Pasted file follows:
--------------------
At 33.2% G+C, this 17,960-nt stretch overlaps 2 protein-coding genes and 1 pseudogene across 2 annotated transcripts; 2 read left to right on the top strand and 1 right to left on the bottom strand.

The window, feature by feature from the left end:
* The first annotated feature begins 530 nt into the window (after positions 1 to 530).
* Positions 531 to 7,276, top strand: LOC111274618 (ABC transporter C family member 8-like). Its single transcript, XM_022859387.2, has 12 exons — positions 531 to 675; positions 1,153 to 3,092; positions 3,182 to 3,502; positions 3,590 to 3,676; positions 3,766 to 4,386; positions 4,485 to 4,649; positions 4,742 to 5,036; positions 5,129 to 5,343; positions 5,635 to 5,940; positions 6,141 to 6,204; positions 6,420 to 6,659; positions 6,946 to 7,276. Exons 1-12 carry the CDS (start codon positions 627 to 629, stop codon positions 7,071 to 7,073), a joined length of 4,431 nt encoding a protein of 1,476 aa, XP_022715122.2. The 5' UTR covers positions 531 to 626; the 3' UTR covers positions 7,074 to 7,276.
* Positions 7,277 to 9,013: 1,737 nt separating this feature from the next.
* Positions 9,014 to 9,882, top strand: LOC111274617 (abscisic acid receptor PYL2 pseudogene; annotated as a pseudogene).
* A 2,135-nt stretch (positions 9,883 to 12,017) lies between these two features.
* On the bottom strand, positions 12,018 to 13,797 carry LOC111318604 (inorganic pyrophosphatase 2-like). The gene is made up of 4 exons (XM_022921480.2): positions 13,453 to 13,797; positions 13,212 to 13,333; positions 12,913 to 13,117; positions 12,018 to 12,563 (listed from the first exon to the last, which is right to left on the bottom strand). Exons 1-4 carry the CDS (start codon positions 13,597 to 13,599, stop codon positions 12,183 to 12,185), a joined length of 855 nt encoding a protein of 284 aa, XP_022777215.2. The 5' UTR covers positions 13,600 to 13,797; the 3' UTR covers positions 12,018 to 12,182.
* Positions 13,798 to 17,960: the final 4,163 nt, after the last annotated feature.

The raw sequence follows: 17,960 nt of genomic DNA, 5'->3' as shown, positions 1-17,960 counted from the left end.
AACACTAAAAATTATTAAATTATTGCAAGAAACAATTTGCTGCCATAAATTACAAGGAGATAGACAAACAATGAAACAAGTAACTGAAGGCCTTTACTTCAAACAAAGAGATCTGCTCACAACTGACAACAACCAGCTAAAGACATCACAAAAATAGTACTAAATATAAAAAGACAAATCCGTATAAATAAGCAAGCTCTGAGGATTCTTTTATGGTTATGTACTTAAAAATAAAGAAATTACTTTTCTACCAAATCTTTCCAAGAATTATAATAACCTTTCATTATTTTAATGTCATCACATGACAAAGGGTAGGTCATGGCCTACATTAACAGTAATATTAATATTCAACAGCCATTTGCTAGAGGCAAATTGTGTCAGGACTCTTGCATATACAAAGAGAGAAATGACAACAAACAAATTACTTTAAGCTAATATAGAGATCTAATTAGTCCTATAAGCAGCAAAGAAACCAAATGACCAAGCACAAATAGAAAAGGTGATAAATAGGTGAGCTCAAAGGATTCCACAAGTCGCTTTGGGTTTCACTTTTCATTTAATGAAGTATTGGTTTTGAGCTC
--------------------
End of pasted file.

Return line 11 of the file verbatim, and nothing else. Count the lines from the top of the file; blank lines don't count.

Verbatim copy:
AACACTAAAAATTATTAAATTATTGCAAGAAACAATTTGCTGCCATAAATTACAAGGAGATAGACAAACAATGAAACAAGTAACTGAAGGCCTTTACTTCAAACAAAGAGATCTGCTCACAACTGACAACAACCAGCTAAAGACATCACAAAAATAGTACTAAATATAAAAAGACAAATCCGTATAAATAAGCAAGCTCTGAGGATTCTTTTATGGTTATGTACTTAAAAATAAAGAAATTACTTTTCTACCAAATCTTTCCAAGAATTATAATAACCTTTCATTATTTTAATGTCATCACATGACAAAGGGTAGGTCATGGCCTACATTAACAGTAATATTAATATTCAACAGCCATTTGCTAGAGGCAAATTGTGTCAGGACTCTTGCATATACAAAGAGAGAAATGACAACAAACAAATTACTTTAAGCTAATATAGAGATCTAATTAGTCCTATAAGCAGCAAAGAAACCAAATGACCAAGCACAAATAGAAAAGGTGATAAATAGGTGAGCTCAAAGGATTCCACAAGTCGCTTTGGGTTTCACTTTTCATTTAATGAAGTATTGGTTTTGAGCTC